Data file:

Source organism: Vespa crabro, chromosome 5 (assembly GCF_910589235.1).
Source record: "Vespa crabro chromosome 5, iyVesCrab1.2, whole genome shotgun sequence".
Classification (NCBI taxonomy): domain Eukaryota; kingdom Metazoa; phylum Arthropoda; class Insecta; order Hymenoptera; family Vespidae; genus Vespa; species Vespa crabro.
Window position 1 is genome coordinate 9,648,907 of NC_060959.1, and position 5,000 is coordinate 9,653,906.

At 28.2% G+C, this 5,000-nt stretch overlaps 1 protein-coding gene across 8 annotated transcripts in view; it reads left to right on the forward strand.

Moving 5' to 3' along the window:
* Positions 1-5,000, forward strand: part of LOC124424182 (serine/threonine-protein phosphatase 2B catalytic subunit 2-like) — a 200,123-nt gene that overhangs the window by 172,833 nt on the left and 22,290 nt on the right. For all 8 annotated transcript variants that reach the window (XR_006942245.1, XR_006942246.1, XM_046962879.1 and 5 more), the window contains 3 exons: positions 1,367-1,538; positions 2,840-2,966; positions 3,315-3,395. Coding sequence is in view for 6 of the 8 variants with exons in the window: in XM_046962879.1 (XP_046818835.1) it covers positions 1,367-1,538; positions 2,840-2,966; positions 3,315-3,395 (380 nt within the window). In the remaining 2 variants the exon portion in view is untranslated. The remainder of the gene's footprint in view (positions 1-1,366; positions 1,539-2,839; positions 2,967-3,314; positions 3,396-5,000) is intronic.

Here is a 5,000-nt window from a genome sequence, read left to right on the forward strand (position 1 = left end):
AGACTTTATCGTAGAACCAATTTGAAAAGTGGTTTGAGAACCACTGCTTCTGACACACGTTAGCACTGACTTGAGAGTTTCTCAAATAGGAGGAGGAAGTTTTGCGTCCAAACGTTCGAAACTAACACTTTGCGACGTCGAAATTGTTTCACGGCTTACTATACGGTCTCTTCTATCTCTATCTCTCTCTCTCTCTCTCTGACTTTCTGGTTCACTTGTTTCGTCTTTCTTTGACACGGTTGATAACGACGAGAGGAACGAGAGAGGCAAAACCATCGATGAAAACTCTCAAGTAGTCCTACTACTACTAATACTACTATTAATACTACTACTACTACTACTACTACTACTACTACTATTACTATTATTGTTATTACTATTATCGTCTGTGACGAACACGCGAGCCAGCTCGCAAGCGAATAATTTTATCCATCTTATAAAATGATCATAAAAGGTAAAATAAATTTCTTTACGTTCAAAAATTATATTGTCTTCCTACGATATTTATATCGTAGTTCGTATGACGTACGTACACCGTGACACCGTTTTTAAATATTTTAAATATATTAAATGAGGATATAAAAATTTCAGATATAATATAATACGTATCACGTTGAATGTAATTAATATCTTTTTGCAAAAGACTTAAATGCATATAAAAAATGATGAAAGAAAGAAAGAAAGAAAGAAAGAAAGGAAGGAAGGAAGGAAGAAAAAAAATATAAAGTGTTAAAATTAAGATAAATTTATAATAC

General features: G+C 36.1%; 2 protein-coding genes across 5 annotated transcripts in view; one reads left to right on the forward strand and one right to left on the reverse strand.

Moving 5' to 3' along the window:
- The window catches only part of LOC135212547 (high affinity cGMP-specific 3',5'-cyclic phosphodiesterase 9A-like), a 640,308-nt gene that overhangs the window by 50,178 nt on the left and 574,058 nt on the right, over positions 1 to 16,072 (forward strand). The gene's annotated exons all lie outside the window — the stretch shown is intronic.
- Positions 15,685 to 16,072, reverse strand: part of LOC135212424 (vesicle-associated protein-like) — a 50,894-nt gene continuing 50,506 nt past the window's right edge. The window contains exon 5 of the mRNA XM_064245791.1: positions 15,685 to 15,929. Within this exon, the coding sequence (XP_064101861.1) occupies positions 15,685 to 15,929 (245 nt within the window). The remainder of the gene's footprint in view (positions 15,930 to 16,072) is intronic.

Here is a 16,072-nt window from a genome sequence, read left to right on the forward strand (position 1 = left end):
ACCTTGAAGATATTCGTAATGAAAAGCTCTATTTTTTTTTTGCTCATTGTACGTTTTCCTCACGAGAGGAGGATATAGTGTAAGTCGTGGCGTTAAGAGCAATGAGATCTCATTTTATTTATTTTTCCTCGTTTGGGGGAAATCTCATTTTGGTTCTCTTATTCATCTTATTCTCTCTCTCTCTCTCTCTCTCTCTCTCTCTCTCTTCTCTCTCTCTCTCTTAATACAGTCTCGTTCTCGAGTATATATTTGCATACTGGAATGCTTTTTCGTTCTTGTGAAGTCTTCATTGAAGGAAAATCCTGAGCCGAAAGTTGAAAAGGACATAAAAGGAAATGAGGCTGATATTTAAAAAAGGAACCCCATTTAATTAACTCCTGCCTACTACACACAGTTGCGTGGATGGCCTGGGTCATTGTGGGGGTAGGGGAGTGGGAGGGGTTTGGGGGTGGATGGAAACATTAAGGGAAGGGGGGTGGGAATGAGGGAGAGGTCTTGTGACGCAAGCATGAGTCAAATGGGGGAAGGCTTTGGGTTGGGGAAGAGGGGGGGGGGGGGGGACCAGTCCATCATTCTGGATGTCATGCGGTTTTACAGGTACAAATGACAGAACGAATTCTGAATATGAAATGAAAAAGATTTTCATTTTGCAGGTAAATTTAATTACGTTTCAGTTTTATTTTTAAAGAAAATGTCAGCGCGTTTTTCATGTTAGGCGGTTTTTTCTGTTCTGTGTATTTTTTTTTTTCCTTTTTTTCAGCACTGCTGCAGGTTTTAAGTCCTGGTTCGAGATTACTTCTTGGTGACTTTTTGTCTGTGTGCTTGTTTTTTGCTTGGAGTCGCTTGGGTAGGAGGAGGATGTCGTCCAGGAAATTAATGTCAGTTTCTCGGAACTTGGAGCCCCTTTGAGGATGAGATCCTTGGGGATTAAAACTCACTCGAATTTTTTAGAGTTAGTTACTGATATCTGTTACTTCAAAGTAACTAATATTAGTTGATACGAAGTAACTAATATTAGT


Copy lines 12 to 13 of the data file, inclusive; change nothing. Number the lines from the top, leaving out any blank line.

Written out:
- The window catches only part of LOC135212547 (high affinity cGMP-specific 3',5'-cyclic phosphodiesterase 9A-like), a 640,308-nt gene that overhangs the window by 50,178 nt on the left and 574,058 nt on the right, over positions 1 to 16,072 (forward strand). The gene's annotated exons all lie outside the window — the stretch shown is intronic.
- Positions 15,685 to 16,072, reverse strand: part of LOC135212424 (vesicle-associated protein-like) — a 50,894-nt gene continuing 50,506 nt past the window's right edge. The window contains exon 5 of the mRNA XM_064245791.1: positions 15,685 to 15,929. Within this exon, the coding sequence (XP_064101861.1) occupies positions 15,685 to 15,929 (245 nt within the window). The remainder of the gene's footprint in view (positions 15,930 to 16,072) is intronic.